Business card or Personal credit card – which should you use for your business?

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If you own your own business, it’s only a matter of time before you’ll need a credit card to charge expenses. But should you get a Business card instead of using a Personal one? The basic function of the cards work the same – you’ll have a credit line, interest rate, and earn certain perks based on the card you choose. However, there a few differences to take into consideration before sending in that credit app.

  1. The perks. Business credit cards are going to have rewards geared towards businesses vs. personal. To get the most Cash Back or Reward points, you’ll most likely have to spend money in categories that businesses usually spend on—office supplies, computer hardware and software, phone services, etc. You’ll find that Personal credit cards often have rewards for dollars spent on restaurants, grocery shopping, travel, gas etc. So, if you plan to spend a lot of money at Staples, a Business card would make more sense.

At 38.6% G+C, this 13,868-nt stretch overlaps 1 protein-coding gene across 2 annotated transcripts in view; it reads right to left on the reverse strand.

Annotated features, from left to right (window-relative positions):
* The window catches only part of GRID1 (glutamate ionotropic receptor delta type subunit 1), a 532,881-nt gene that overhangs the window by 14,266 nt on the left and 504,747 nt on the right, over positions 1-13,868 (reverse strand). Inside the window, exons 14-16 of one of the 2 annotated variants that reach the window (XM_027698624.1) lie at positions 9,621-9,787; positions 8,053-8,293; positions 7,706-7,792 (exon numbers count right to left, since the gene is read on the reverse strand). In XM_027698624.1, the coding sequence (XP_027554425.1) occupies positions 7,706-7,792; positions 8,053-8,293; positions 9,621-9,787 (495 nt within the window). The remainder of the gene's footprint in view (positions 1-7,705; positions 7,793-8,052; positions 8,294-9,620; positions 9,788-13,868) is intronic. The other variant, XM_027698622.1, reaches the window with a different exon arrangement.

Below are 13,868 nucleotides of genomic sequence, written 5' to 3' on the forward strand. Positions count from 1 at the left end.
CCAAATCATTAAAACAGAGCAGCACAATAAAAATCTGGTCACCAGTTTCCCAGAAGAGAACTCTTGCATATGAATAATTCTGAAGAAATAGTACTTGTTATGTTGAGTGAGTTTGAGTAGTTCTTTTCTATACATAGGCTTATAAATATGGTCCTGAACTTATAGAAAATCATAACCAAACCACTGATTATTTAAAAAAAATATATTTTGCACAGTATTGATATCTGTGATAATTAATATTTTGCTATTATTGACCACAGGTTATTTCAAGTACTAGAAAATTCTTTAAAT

2. Consumer protections. Did you know that Business credit cards aren’t monitored like Personal credit cards are? The Credit Card Act of 2009 usually doesn’t apply to your business through a business credit card. Basically, your business credit card’s APR could be subject to change without you knowing it or your late fees could be much higher than a personal card should you pay late. It’s something to consider if you don’t plan on paying your balance in full each month. In many cases, most credit card companies do extend the same consumer protection laws to Business credit cards as a courtesy but make sure you read the cardholder agreement.